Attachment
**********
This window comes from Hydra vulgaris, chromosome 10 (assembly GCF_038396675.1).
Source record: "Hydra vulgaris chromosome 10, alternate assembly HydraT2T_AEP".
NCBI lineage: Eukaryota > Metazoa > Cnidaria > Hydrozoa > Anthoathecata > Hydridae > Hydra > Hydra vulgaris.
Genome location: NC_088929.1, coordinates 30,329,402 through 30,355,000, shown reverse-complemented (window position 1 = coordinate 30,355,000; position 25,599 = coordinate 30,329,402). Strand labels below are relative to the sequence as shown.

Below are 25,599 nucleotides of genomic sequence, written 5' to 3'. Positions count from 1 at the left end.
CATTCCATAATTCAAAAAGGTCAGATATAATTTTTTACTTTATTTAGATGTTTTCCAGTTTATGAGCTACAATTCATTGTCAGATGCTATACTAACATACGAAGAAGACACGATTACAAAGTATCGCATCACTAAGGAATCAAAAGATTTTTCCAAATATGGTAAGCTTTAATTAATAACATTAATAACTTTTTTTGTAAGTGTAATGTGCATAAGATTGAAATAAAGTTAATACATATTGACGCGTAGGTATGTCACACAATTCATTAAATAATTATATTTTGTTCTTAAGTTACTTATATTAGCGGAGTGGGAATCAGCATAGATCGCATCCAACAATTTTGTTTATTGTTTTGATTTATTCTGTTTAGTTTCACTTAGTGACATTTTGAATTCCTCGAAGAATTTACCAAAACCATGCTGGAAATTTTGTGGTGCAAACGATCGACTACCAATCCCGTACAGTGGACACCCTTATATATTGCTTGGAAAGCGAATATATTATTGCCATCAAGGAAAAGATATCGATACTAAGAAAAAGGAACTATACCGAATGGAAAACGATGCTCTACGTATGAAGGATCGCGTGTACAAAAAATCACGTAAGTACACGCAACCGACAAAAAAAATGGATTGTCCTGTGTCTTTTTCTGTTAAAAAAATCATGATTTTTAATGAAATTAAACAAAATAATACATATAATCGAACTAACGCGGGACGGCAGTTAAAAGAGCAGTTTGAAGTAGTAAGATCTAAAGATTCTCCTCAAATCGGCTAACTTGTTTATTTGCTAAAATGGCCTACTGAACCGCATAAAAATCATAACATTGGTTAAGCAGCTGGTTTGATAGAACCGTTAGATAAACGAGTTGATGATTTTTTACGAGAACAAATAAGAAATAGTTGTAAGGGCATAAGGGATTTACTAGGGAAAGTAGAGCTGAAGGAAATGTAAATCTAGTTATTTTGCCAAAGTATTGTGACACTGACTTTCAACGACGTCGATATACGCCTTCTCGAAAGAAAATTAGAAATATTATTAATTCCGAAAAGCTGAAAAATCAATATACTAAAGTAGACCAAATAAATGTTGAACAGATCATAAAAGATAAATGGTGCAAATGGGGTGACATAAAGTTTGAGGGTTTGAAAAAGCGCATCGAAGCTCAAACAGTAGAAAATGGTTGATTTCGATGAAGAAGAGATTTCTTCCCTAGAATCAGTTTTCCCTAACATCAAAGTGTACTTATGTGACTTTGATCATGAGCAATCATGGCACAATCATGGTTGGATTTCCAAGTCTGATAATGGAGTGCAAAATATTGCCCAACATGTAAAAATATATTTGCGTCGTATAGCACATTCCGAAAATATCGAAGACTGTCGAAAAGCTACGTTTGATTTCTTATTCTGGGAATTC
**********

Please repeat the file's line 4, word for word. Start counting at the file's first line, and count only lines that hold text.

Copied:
Genome location: NC_088929.1, coordinates 30,329,402 through 30,355,000, shown reverse-complemented (window position 1 = coordinate 30,355,000; position 25,599 = coordinate 30,329,402). Strand labels below are relative to the sequence as shown.